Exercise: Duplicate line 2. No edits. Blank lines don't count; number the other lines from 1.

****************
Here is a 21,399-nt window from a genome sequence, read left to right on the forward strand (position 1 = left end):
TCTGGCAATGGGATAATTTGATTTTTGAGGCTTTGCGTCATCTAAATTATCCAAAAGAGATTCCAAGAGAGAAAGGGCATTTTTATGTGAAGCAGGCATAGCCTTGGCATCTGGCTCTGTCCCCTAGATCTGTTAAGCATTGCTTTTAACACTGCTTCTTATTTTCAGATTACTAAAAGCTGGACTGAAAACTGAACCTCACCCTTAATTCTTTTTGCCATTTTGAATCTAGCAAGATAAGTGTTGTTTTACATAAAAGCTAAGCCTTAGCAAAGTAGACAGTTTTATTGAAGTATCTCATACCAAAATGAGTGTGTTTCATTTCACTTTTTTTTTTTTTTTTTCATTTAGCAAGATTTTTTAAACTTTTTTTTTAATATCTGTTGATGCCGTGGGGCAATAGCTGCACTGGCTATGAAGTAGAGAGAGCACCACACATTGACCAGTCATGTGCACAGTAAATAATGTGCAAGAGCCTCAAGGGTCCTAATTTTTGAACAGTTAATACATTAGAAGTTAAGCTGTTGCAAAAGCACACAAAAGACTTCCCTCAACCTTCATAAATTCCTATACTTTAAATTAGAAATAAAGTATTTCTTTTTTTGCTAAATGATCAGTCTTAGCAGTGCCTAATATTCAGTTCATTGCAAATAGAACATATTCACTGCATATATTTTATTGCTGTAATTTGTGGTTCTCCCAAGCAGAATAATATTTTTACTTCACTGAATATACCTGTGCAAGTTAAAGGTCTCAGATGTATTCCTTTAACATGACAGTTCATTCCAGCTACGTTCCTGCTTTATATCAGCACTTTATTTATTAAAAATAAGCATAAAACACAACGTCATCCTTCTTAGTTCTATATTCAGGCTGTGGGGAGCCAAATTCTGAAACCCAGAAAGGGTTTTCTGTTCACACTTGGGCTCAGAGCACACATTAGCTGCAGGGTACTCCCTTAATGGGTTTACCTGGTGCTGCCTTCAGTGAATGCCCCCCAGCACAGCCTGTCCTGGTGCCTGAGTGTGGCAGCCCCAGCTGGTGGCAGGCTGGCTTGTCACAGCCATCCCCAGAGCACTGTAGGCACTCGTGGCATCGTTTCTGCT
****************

TCTGGCAATGGGATAATTTGATTTTTGAGGCTTTGCGTCATCTAAATTATCCAAAAGAGATTCCAAGAGAGAAAGGGCATTTTTATGTGAAGCAGGCATAGCCTTGGCATCTGGCTCTGTCCCCTAGATCTGTTAAGCATTGCTTTTAACACTGCTTCTTATTTTCAGATTACTAAAAGCTGGACTGAAAACTGAACCTCACCCTTAATTCTTTTTGCCATTTTGAATCTAGCAAGATAAGTGTTGTTTTACATAAAAGCTAAGCCTTAGCAAAGTAGACAGTTTTATTGAAGTATCTCATACCAAAATGAGTGTGTTTCATTTCACTTTTTTTTTTTTTTTTTCATTTAGCAAGATTTTTTAAACTTTTTTTTTAATATCTGTTGATGCCGTGGGGCAATAGCTGCACTGGCTATGAAGTAGAGAGAGCACCACACATTGACCAGTCATGTGCACAGTAAATAATGTGCAAGAGCCTCAAGGGTCCTAATTTTTGAACAGTTAATACATTAGAAGTTAAGCTGTTGCAAAAGCACACAAAAGACTTCCCTCAACCTTCATAAATTCCTATACTTTAAATTAGAAATAAAGTATTTCTTTTTTTGCTAAATGATCAGTCTTAGCAGTGCCTAATATTCAGTTCATTGCAAATAGAACATATTCACTGCATATATTTTATTGCTGTAATTTGTGGTTCTCCCAAGCAGAATAATATTTTTACTTCACTGAATATACCTGTGCAAGTTAAAGGTCTCAGATGTATTCCTTTAACATGACAGTTCATTCCAGCTACGTTCCTGCTTTATATCAGCACTTTATTTATTAAAAATAAGCATAAAACACAACGTCATCCTTCTTAGTTCTATATTCAGGCTGTGGGGAGCCAAATTCTGAAACCCAGAAAGGGTTTTCTGTTCACACTTGGGCTCAGAGCACACATTAGCTGCAGGGTACTCCCTTAATGGGTTTACCTGGTGCTGCCTTCAGTGAATGCCCCCCAGCACAGCCTGTCCTGGTGCCTGAGTGTGGCAGCCCCAGCTGGTGGCAGGCTGGCTTGTCACAGCCATCCCCAGAGCACTGTAGGCACTCGTGGCATCGTTTCTGCT